Currently, a life partner has no automatic claim against an estate when their partner passes away without a Will. A spouse will, however, inherit the estate of the deceased spouse if they passed away without a Will in terms of the Intestate Succession Act (Act 81 of 1987). In an instance where there is a spouse and children, the estate will be distributed according to the provisions of the Intestate Succession Act.
A real-life example
The legal case of a domestic worker, Jane Bwanya, in October 2020, succeeded in a re-evaluation of the regulations of the Intestate Succession Act. The Western Cape High Court ruled that the Act is unconstitutional in that it only caters for married heterosexual and same-sex couples.
This shortcoming was highlighted when Jane’s life partner unexpectantly passed away. Although there was a Will in place, it still nominated his mother as the sole beneficiary. His mother had, however, already passed away and he had no other living relatives, thus leaving no other beneficiaries. The estate, therefore, had to be administered under the Intestate Succession Act.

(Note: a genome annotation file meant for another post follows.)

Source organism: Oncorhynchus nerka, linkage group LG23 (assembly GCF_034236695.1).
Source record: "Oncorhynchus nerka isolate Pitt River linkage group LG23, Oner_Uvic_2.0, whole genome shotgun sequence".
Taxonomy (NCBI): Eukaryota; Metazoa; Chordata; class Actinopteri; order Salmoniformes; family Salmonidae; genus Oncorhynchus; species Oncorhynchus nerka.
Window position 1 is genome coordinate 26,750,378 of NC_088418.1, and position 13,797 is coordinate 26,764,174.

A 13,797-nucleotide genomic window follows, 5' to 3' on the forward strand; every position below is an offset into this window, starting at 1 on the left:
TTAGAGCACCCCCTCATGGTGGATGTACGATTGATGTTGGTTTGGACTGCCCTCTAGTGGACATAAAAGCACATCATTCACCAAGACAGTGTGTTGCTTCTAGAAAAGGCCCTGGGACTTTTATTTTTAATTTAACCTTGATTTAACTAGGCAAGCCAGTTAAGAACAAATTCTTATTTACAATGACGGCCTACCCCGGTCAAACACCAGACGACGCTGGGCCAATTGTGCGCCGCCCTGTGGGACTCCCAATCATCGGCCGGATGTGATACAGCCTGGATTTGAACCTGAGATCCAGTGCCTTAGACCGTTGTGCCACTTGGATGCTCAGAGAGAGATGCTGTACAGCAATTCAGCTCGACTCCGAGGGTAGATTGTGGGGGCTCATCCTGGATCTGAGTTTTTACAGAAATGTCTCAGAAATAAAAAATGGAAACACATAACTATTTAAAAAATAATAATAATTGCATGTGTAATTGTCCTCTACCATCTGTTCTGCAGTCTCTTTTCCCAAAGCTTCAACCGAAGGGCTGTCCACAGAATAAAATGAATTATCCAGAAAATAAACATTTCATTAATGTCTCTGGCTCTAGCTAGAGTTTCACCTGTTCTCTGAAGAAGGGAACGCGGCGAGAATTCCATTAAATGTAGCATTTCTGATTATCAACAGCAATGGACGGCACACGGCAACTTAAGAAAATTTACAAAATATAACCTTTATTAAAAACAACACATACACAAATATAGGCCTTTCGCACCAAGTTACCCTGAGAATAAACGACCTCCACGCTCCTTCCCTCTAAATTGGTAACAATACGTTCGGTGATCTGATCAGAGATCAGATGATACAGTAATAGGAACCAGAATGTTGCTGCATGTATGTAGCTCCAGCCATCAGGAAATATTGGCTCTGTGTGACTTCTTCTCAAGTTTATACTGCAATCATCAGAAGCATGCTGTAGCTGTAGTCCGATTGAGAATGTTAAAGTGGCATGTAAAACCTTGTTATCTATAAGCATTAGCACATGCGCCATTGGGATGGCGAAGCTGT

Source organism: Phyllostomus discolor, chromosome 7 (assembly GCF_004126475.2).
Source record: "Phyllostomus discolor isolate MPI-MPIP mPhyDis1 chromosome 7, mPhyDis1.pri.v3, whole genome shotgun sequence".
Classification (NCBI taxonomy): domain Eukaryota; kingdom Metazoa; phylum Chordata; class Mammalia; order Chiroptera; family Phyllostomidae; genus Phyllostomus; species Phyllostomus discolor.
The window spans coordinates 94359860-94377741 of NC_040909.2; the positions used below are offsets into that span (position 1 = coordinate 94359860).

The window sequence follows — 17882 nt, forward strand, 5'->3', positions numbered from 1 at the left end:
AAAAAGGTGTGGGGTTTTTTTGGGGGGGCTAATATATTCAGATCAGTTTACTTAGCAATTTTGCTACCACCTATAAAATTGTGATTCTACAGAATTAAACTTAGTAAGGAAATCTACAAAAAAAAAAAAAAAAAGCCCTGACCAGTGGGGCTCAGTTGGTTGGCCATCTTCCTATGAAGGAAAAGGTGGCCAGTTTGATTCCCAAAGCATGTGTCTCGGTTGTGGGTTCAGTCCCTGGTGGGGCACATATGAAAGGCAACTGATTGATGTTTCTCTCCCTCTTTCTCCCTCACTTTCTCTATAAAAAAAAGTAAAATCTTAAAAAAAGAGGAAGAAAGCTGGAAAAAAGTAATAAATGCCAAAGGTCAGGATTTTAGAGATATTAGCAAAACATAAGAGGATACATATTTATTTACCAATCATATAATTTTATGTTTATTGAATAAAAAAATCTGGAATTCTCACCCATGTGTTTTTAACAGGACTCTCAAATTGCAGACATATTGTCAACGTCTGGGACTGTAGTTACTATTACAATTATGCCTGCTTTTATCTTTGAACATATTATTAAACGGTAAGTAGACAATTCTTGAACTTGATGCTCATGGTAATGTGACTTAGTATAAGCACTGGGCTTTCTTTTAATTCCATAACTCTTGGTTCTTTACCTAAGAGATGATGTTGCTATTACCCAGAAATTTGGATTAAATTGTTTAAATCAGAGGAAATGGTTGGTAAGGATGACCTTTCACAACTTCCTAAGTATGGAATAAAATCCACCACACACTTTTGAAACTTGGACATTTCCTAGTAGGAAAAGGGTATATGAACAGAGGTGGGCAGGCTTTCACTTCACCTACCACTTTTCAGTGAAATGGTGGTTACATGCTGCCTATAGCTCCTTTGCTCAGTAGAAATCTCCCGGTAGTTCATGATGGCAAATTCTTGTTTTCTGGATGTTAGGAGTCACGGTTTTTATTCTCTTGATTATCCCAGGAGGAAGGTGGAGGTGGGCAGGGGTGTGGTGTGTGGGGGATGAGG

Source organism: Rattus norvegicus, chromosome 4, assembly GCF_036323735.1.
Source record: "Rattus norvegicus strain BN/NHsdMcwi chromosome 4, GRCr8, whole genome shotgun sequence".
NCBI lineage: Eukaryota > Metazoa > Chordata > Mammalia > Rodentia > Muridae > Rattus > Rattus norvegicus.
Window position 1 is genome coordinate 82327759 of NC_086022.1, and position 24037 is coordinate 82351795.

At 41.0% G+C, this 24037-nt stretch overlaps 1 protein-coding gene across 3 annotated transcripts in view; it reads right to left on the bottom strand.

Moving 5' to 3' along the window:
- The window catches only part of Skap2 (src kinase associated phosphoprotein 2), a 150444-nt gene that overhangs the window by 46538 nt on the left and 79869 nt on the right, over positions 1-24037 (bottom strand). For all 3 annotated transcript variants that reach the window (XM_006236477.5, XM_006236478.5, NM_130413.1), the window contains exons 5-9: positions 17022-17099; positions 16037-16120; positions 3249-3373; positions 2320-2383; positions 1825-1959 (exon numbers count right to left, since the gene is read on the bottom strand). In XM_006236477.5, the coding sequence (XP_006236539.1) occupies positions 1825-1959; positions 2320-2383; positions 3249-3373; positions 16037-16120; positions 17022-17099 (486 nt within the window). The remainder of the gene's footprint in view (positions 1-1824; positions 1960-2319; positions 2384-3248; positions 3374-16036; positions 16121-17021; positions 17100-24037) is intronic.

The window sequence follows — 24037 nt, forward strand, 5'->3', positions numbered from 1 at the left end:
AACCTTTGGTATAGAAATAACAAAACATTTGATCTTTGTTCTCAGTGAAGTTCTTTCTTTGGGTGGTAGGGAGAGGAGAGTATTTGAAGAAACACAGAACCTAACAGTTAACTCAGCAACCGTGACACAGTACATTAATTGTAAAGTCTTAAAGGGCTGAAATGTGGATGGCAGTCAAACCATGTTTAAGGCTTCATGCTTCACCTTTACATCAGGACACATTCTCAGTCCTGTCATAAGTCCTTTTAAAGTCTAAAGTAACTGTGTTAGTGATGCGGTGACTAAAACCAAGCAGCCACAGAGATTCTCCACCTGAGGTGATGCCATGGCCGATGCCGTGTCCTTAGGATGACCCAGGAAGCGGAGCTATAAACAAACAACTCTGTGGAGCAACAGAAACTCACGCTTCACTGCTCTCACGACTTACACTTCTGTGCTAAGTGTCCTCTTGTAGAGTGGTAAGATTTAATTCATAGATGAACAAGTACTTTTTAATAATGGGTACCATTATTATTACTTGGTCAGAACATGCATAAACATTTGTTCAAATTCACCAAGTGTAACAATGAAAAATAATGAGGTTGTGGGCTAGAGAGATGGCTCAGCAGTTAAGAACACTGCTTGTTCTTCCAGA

Jane took the case to court and, because of her action, she not only inherited from her partner’s estate, but also influenced amendments to legislation around marriages, which will be implemented in the coming months. These amendments will extend the definition of a ‘spouse’.
This case was discussed in detail in Newsletter 52 of June 2021.
Proposed amendments to the Marriage Act
When the Department of Home Affairs was busy with their 2021/2022 annual performance plan, they determined that the current legislation that regulates marriages in South Africa has been developed “without an overarching policy that is based on constitutional values” and “the understanding of modern societal dynamics”. This resulted in the drafting of new marriage laws, which will be submitted to the Cabinet for approval by 31 March 2023.